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Deputy Director, Defense Intelligence Agency (“DIA”) (2006-2010)
>
Deputy Undersecretary of Defense for Intelligence (2003-2006)
>
Deputy Director, Naval Intelligence (2000-2003)
>
Various positions with US Intelligence (1978-2000)
OTHER PUBLIC COMPANY BOARDS
Current
>
T-Mobile US, Inc. (NASDAQ: TMUS)
>
Parsons Corporation (NYSE: PSN)
>
Chain Bridge I (SPAC)
Former (past 5 years)
>
Raytheon Company (NYSE: RTN)
>
Urthecast (TSX: UR)
OTHER EXPERIENCE
Noblis, Inc.
>
Member of the Board of Directors
Virginia Polytechnic Institute and State University
>
Rector Virginia Tech Board of Visitors
EDUCATION
>
BS in Electrical Engineering—Virginia Polytechnic Institute and State University
>
MS in Engineering—Catholic University of America
COPT BOARD SERVICE
Ms. Long’s experience in the U.S. Department of Defense and multiple intelligence agencies, as well as her experience as a public company board member, positions her to contribute to our strategy and governance matters.
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TABLE OF CONTENTS
Proposal 1 - Election of Trustees
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COMMITTEES
Compensation, Investment
Skills and Qualifications
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Executive Leadership
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Finance/Capital Markets
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Real Estate Investment
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Strategic Planning + Leadership
Raymond L. Owens
Age: 63
Independent Trustee Since: 2021
BACKGROUND
Piedmont Office Realty Trust (NYSE: PDM)
>
Chief Investment Officer and Executive Vice President of Capital Markets (2016-2017)
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Executive Vice President, Capital Markets (2007-2016)
Wells Real Estate Funds
>
Managing Director and Executive Vice President of Capital Markets (2002-2007)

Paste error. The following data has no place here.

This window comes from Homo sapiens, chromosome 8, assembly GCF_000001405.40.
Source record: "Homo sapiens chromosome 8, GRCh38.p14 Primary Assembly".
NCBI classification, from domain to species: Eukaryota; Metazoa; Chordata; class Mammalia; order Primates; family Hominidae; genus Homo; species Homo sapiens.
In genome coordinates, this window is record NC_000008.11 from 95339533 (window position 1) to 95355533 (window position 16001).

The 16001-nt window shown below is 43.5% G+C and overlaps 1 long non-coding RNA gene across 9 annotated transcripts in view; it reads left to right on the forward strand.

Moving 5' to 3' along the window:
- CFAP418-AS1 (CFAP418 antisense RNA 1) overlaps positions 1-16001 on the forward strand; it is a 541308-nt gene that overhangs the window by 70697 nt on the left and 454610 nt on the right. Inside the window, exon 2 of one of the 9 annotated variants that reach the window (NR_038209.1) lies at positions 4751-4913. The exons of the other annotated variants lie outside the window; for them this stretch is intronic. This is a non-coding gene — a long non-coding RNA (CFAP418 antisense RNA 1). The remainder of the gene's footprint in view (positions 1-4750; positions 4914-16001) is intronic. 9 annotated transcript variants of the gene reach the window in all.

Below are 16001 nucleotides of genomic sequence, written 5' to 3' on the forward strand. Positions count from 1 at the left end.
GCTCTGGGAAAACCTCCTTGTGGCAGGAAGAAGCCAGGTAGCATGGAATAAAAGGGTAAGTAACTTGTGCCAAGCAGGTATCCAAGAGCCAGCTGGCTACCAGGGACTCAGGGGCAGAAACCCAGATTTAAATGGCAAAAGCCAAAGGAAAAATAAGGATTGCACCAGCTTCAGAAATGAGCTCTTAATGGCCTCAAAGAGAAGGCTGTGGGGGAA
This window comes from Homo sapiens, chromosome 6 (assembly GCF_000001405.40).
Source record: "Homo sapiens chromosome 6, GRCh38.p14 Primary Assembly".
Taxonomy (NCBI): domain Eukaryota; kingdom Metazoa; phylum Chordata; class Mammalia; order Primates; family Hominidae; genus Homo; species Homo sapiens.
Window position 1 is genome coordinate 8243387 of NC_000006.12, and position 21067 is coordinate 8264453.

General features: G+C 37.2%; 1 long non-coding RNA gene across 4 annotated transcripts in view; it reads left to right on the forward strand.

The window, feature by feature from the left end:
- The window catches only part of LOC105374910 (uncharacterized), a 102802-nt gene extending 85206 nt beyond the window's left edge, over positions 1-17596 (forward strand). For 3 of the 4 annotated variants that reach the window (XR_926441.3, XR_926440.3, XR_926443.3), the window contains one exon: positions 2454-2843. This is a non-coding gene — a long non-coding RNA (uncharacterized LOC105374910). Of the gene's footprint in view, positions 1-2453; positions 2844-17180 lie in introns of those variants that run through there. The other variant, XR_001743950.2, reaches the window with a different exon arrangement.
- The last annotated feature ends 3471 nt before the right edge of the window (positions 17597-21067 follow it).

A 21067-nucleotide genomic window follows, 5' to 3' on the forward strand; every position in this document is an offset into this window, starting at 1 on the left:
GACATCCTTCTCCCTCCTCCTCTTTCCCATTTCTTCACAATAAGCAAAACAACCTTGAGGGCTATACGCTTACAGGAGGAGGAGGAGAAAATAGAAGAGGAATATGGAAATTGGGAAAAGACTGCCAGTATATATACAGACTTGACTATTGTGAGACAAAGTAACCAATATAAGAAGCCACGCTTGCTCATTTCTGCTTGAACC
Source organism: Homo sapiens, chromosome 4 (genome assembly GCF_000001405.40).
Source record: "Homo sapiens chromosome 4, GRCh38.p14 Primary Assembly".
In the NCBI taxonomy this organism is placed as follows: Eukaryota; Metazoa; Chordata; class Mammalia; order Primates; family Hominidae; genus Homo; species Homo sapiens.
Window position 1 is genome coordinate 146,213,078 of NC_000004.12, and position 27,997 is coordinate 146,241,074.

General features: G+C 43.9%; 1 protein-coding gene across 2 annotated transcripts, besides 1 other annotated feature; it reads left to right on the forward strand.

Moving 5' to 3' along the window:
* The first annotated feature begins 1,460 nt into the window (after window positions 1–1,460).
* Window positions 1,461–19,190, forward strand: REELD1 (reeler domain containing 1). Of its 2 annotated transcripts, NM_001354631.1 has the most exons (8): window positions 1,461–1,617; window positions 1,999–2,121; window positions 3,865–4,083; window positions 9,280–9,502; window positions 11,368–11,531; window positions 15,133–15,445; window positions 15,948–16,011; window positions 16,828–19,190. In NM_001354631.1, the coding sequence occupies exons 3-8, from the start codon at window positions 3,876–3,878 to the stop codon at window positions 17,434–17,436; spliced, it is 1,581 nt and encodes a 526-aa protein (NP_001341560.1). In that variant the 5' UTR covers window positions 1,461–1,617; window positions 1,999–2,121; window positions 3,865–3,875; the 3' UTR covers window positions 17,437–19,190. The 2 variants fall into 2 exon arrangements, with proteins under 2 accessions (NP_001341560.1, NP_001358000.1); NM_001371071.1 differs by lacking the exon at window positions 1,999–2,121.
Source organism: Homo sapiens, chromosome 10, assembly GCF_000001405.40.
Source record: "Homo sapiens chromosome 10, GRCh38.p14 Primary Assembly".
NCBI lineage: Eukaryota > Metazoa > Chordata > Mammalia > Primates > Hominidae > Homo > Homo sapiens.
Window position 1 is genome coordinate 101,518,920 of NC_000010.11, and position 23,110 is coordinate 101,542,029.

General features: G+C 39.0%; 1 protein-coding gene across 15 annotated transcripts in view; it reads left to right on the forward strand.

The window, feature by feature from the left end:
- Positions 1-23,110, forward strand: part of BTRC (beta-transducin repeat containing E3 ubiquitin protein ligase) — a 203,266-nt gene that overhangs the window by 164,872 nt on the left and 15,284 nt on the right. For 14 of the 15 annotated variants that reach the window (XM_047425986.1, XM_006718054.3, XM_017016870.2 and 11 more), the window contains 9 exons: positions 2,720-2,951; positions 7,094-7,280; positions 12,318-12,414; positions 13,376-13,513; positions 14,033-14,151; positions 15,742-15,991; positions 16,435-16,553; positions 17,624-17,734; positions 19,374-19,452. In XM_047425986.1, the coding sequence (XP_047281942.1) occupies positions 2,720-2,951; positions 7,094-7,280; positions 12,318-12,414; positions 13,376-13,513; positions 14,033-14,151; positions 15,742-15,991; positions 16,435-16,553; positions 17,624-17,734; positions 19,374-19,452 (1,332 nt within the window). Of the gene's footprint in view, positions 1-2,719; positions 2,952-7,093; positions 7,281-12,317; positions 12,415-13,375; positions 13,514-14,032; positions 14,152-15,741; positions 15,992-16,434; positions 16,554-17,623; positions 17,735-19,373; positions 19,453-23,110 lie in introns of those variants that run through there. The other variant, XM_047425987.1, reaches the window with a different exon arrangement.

PM Realty Group, LP
>
Senior Vice President (1997-2002)
EDUCATION
>
BA in Economics—University of Michigan, Ann Arbor
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MBA in Marketing and Real Estate—Stephen M. Ross School of Business at the University of Michigan, Ann Arbor
COPT BOARD SERVICE
Mr. Owens’ lengthy real estate career and past executive positions at both publicly traded and private companies qualifies him to provide an experienced perspective on our strategic initiatives and to assess capital allocation and other investment decisions.
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COMMITTEES
Compensation (Chair),
Investment
Skills and Qualifications
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Executive Leadership
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Financial Literacy/Accounting
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Finance/Capital Markets
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Real Estate Investment
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Strategic Planning + Leadership
C. Taylor Pickett
Age: 60
Independent Trustee Since: 2013
BACKGROUND
Omega Healthcare Investors, Inc. (NYSE: OHI)
>
Chief Executive Officer (2001-Present)
Integrated Health Services, Inc.
>
Executive Vice President and Chief Financial Officer (1998-2001)
>
Various executive positions (1993-1998)
PHH Corporation
>
Vice President of Taxes (1991-1993)
KPMG
>
Certified public accountant (1984-1991)
OTHER PUBLIC COMPANY BOARDS
Current
>
Omega Healthcare Investors, Inc. (NYSE: OHI)
EDUCATION
>
BA in Accounting—University of Delaware
>
JD—University of Maryland School of Law
>
Certified Public Accountant
COPT BOARD SERVICE